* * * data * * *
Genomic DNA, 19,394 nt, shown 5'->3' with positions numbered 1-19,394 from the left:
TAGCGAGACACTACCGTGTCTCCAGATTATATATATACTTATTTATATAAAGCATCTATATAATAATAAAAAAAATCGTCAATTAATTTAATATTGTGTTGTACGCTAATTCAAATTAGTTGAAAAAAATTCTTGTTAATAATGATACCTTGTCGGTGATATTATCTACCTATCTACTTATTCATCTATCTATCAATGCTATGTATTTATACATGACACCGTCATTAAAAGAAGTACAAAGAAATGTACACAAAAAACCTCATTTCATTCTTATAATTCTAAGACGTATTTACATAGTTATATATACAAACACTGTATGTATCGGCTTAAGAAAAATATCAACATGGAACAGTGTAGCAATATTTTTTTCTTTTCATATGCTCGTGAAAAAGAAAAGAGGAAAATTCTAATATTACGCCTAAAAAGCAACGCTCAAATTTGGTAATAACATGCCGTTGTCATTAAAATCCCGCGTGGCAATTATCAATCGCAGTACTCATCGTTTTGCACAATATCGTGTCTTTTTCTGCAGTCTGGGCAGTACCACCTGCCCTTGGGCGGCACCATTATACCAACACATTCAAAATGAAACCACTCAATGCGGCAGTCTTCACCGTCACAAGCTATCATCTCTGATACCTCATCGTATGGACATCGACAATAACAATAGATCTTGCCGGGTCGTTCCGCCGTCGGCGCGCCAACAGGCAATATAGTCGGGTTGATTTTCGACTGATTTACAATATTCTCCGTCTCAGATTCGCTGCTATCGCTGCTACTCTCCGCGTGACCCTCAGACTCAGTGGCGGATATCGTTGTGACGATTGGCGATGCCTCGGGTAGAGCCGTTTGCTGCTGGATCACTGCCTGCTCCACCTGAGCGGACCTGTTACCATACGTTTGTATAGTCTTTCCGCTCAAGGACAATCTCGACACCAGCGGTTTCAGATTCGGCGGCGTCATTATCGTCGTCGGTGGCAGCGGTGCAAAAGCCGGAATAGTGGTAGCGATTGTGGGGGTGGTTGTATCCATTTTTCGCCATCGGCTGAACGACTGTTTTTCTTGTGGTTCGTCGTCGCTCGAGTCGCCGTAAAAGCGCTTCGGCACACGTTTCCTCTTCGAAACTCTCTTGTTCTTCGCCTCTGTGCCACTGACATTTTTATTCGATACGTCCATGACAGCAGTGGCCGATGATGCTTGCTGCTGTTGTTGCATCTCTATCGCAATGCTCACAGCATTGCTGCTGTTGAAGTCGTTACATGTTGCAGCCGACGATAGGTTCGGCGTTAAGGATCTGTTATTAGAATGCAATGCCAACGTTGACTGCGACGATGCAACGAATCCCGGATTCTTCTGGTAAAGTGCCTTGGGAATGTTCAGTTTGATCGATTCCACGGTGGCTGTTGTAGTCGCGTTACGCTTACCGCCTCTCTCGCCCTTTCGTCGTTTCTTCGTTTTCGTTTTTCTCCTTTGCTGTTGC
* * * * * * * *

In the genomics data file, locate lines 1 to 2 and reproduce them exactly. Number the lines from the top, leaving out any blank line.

Genomic DNA, 19,394 nt, shown 5'->3' with positions numbered 1-19,394 from the left:
TAGCGAGACACTACCGTGTCTCCAGATTATATATATACTTATTTATATAAAGCATCTATATAATAATAAAAAAAATCGTCAATTAATTTAATATTGTGTTGTACGCTAATTCAAATTAGTTGAAAAAAATTCTTGTTAATAATGATACCTTGTCGGTGATATTATCTACCTATCTACTTATTCATCTATCTATCAATGCTATGTATTTATACATGACACCGTCATTAAAAGAAGTACAAAGAAATGTACACAAAAAACCTCATTTCATTCTTATAATTCTAAGACGTATTTACATAGTTATATATACAAACACTGTATGTATCGGCTTAAGAAAAATATCAACATGGAACAGTGTAGCAATATTTTTTTCTTTTCATATGCTCGTGAAAAAGAAAAGAGGAAAATTCTAATATTACGCCTAAAAAGCAACGCTCAAATTTGGTAATAACATGCCGTTGTCATTAAAATCCCGCGTGGCAATTATCAATCGCAGTACTCATCGTTTTGCACAATATCGTGTCTTTTTCTGCAGTCTGGGCAGTACCACCTGCCCTTGGGCGGCACCATTATACCAACACATTCAAAATGAAACCACTCAATGCGGCAGTCTTCACCGTCACAAGCTATCATCTCTGATACCTCATCGTATGGACATCGACAATAACAATAGATCTTGCCGGGTCGTTCCGCCGTCGGCGCGCCAACAGGCAATATAGTCGGGTTGATTTTCGACTGATTTACAATATTCTCCGTCTCAGATTCGCTGCTATCGCTGCTACTCTCCGCGTGACCCTCAGACTCAGTGGCGGATATCGTTGTGACGATTGGCGATGCCTCGGGTAGAGCCGTTTGCTGCTGGATCACTGCCTGCTCCACCTGAGCGGACCTGTTACCATACGTTTGTATAGTCTTTCCGCTCAAGGACAATCTCGACACCAGCGGTTTCAGATTCGGCGGCGTCATTATCGTCGTCGGTGGCAGCGGTGCAAAAGCCGGAATAGTGGTAGCGATTGTGGGGGTGGTTGTATCCATTTTTCGCCATCGGCTGAACGACTGTTTTTCTTGTGGTTCGTCGTCGCTCGAGTCGCCGTAAAAGCGCTTCGGCACACGTTTCCTCTTCGAAACTCTCTTGTTCTTCGCCTCTGTGCCACTGACATTTTTATTCGATACGTCCATGACAGCAGTGGCCGATGATGCTTGCTGCTGTTGTTGCATCTCTATCGCAATGCTCACAGCATTGCTGCTGTTGAAGTCGTTACATGTTGCAGCCGACGATAGGTTCGGCGTTAAGGATCTGTTATTAGAATGCAATGCCAACGTTGACTGCGACGATGCAACGAATCCCGGATTCTTCTGGTAAAGTGCCTTGGGAATGTTCAGTTTGATCGATTCCACGGTGGCTGTTGTAGTCGCGTTACGCTTACCGCCTCTCTCGCCCTTTCGTCGTTTCTTCGTTTTCGTTTTTCTCCTTTGCTGTTGC